In order to protect and support the Virunga National Park, its Director, Emmanuel de Merode, initiated a project to create hydro-electric power from various sites around the park. Without electricity, there is no way to work or develop. This project aims not only to generate vital energy to allow people to work but also to provide street lighting in order to provied a secure environment.

The Goma Virunga Alliance that was born out of this project will bring electricity to over 5 million people.

The Arete Stories Charitable Trust identified that the Goma Virunga Alliance needed support to bring the power supply to Don Bosco so engaged with a UK voluntary organisation – RE:Act Disater reponse – who had the resources to make it happen.

Through generating 105 megawatts of hydropower, the Goma Virunga Alliance also hopes to create 100 000 jobs. Today, a third of the goal has been achieved and incredibly, 9 out of 100 jobs created are filled by ex-militia. Giving them an alternate source of income, through the hydro-power project means that they no longer have to perpetuate anarchy by fighting in order to feed their families.

In 1990, Brother Salvatore, a Salesian teaching in a technical school in town, bought a piece of land for the kids to have a playground. The security situation was already deteriorating and more and more children were unable to attend school because they couldn’t afford the fees. A container was installed with some tools to allow them to learn carpentry and the orphanage and training facility grew from there.

In 1994, the centre supported many child refugees who had fled Rwanda. It was not only for apprentices anymore; it was also a place to find solace and respite from the turmoil of the surrounding conflict. Since its opening, thousands of children and teenagers have found sanctuary there, been given education and training and moved on to the outside world with valuable skills.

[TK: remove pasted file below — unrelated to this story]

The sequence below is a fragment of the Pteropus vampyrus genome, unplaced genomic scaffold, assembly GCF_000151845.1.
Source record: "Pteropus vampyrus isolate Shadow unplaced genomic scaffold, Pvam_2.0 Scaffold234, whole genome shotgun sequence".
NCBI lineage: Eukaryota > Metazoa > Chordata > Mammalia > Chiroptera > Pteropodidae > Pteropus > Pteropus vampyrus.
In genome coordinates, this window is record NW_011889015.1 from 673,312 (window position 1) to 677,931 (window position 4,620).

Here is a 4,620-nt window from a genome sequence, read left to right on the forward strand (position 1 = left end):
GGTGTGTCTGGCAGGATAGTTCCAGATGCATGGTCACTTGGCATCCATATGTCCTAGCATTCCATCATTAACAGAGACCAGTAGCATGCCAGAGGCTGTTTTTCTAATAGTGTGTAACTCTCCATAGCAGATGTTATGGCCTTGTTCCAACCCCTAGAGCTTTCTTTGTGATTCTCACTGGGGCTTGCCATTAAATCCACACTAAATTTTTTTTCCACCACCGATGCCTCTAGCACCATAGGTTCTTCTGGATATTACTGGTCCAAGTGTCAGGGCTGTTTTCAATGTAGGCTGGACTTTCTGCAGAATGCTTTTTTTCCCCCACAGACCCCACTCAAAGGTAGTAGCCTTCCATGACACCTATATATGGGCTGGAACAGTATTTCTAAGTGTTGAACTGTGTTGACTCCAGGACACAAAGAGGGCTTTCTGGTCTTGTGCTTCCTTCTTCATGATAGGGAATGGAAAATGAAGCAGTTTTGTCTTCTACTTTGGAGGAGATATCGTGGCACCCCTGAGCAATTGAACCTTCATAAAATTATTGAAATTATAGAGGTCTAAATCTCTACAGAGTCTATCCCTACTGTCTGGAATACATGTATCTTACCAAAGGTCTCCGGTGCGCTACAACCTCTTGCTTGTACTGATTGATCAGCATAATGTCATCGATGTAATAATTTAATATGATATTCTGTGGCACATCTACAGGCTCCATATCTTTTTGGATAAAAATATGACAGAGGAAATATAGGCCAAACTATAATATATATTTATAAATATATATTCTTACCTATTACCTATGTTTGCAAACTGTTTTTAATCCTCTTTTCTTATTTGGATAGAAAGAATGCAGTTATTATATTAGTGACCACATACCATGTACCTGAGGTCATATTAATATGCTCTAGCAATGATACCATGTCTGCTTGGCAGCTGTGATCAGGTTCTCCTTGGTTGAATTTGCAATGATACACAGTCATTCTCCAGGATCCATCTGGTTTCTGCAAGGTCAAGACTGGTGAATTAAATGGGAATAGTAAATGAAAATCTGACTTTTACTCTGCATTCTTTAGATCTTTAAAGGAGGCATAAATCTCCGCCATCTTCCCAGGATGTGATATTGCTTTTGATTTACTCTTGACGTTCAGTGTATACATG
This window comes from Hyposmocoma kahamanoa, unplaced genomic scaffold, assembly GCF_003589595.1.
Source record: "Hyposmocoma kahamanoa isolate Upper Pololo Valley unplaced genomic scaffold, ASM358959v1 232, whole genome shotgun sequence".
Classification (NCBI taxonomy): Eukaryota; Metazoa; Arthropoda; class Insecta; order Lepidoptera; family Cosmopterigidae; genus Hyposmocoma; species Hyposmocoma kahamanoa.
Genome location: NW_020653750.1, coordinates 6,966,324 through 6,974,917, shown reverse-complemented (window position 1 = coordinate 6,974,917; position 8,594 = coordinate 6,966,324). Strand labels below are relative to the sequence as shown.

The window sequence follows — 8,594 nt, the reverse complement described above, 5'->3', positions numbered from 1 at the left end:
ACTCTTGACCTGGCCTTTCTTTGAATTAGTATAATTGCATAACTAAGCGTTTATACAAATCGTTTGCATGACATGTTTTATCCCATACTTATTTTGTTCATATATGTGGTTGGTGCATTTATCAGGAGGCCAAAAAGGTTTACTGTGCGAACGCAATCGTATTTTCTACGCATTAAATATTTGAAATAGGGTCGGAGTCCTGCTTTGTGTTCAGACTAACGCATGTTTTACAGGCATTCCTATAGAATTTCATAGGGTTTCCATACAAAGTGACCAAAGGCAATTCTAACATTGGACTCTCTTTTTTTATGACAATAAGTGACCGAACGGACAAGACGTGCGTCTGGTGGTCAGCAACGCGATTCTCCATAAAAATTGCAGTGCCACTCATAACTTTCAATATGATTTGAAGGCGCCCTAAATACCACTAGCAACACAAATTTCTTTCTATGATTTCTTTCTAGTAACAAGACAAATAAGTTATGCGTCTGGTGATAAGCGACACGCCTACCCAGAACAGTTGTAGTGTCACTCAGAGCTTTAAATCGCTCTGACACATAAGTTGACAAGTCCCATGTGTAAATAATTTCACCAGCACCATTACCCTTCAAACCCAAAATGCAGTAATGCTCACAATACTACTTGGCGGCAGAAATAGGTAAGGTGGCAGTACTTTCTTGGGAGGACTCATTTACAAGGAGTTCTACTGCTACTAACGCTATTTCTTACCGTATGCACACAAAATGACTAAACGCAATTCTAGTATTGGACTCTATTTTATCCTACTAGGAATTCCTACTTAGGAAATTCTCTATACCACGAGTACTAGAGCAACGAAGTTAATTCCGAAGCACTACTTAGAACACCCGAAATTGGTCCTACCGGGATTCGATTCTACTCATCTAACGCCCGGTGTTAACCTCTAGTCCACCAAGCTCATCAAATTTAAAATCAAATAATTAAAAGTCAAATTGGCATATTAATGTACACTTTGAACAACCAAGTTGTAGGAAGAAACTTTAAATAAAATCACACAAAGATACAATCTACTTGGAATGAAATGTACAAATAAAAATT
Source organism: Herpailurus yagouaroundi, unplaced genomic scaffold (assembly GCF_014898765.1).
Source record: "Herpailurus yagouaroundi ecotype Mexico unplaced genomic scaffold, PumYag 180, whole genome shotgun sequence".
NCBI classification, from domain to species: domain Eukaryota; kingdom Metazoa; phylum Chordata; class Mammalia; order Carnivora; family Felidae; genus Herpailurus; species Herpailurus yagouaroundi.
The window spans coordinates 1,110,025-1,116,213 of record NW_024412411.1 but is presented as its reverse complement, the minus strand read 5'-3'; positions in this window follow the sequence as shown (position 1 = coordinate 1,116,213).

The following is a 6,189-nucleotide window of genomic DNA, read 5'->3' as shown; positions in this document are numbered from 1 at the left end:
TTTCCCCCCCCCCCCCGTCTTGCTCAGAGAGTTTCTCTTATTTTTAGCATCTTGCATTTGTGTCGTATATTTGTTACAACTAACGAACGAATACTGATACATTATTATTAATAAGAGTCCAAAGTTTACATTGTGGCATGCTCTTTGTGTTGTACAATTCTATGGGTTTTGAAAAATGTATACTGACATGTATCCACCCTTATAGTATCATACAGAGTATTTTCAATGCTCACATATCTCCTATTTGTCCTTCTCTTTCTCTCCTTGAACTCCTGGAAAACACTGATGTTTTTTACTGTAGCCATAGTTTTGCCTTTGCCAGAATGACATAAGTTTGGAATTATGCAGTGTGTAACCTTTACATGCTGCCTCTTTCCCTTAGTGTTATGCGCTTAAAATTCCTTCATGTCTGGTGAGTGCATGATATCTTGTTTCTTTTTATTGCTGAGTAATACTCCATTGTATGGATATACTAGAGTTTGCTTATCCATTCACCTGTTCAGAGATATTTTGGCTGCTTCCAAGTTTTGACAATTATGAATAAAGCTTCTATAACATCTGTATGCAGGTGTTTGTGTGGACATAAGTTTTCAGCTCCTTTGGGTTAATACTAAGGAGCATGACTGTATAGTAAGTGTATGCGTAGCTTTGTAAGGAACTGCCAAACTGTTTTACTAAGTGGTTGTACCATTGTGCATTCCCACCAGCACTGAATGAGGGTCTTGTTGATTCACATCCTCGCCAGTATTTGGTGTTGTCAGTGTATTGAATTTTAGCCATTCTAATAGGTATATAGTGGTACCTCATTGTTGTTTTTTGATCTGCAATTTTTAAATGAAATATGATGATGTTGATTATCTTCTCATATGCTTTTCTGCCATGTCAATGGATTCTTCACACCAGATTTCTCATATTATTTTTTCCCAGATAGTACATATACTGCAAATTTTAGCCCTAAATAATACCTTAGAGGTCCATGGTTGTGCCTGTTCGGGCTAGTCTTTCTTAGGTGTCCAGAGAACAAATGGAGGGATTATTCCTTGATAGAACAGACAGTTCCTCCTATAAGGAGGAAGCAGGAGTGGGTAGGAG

The Salesians always found solutions even when they were low on funds, had no electricity or  running water.

In 2019, the ACT team led ReAct UK into Eastern Congo to help them scope potential projects to support. We introduced them to the Director of Virunga National Park, Emmanuel de Merode, as well as to the Salesian Director of Don Bosco Ngangi, which is now the largest learning centre in Goma.

With the help of a generous benefactor, ReAct was able to connect the Don Bosco centre with the hydro-electric power lines that the Virunga National Park had created. At long last, Don Bosco had light!

Filling a truck to bring water to the centre every day, and running a generator is very costly. The priests who run Don Bosco were very low on money and support, as interest in the region and its ongoing cycle of violence waned. They needed to find a way to generate a reliable income for the centre as well as have regular electricity to allow the water pump to work and children to study.

By connecting a reliable power source to Don Bosco, the apprentices are able to attend classes every day. It also allows the wood and metal workshops to continue working all the time, which brings a much-needed income to the centre, allowing it to become financially independent.